Unfortunately, Nanami’s epiphany was that she needed to more actively pursue her love for Tomoe. Instead of crying over his rejection, she should work harder to convince him to love her, even after he’d repeatedly told her that he wasn’t interested in her that way and that he believed romance between humans and youkai was doomed to fail. Nanami’s renewed determination was more horrifying than endearing, especially considering that Tomoe was magically bound to her and literally could not get away from her. (No, I don’t think he’d have wanted to - from the audience’s perspective, Tomoe pretty clearly liked her. But if that hadn’t been the case, Nanami could easily have made life hell for him.)
Although the final episode ended with Tomoe asking Nanami if he could kiss her, leaving the romance in a relatively satisfying place for viewers who weren’t, like me, already turned off by it, lots of other things were left unresolved. For example, Tomoe still didn’t remember his past romance with Yukiji, there were various other huge gaps in Tomoe's past, and the series never explored the fairly strong possibility that Nanami was the reincarnation of Yukiji. Also, Mikage’s reason for abandoning his shrine was never given.
While doing a little googling after finishing this series, I discovered that it was not, in fact, the “complete series” (although it might have been when these discs were first released). A second season has since been released. That season might flesh out some of the things that this one left unresolved, but I don’t know that I care enough about the characters and story to want to shell out the cash necessary to get it. Still, the completist in me is annoyed.
- Episode 1 commentary with Jerry Jewell (ADR Director) and Tia Ballard (English dub voice actor for Nanami). I hate to say this, but listening to this commentary was a waste of time. I did appreciate that Ballard also noticed that Nanami rarely performed any of her new duties as a god. The best quote, said by Jerry Jewell: "Why would you want to help people when you can find a boyfriend?"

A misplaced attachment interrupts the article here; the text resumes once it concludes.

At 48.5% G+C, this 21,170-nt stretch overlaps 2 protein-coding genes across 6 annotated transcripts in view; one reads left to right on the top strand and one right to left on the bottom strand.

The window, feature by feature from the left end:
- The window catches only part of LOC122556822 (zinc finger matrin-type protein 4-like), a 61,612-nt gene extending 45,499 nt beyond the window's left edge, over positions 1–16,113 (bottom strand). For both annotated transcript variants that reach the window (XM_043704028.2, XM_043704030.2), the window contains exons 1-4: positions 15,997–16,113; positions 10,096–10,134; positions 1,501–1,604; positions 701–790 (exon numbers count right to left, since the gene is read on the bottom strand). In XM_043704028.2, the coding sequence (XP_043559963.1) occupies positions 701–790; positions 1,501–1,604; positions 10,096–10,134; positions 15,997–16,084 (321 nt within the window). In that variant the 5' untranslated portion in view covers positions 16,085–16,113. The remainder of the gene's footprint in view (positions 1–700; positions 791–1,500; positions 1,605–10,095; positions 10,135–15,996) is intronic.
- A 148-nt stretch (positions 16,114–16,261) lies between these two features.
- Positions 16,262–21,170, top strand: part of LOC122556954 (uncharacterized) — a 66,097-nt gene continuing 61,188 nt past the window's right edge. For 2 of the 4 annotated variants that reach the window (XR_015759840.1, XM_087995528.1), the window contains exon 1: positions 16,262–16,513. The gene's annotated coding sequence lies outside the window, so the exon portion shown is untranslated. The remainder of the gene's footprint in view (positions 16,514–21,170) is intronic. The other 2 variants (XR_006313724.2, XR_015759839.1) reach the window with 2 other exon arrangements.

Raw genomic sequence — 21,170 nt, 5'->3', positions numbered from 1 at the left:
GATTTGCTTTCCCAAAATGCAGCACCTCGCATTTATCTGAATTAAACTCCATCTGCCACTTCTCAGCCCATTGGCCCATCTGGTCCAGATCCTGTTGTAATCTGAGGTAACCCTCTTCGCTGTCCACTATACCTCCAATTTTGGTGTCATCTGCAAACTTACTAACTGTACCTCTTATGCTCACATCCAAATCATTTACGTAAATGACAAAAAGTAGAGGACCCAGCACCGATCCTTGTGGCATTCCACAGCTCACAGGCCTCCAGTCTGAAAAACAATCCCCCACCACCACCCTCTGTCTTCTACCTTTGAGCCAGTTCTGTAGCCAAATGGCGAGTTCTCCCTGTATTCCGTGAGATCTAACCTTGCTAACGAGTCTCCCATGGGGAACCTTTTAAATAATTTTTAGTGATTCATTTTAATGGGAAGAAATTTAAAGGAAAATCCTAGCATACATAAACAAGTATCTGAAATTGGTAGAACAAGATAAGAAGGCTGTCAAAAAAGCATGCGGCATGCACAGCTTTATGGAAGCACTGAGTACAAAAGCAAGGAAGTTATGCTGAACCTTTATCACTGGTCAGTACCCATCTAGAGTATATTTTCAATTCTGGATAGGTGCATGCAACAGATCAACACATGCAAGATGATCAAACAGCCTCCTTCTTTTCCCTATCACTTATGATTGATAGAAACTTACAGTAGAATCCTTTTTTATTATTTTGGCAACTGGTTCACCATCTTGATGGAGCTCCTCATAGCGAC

- Episode 6 commentary with Jerry Jewell (ADR Director), J. Michael Tatum (English dub voice actor for Tomoe), Tia Ballard (English dub voice actor for Nanami), and Sean O'Connor (English dub voice actor for Kurama). Unlike most commentaries, this one was primarily footage of everyone in the booth, with the episode playing in the bottom right corner of the screen. I prefer normal commentaries, but this one actually worked out fairly well, mostly because no one let the conversation die out for too long. It didn't touch too much on behind-the-scenes info about voice acting for the series, but it was still more interesting than the first commentary.
- Episode 12 commentary with Jerry Jewell (ADR Director) and J. Michael Tatum (English dub voice actor for Tomoe). Again, not too much behind-the-scenes info, but still not to bad. I'd say it was the second-best commentary in the set. This one went back to the ordinary commentary format of just an audio track playing over the episode, and they did a great job of remembering to talk.
- Textless opening, and all 13 textless closings. I disliked the opening and closing songs enough to skip them almost every time, so I didn't bother watching these.
- U.S. trailer for Kamisama Kiss.
- Trailers for several other series.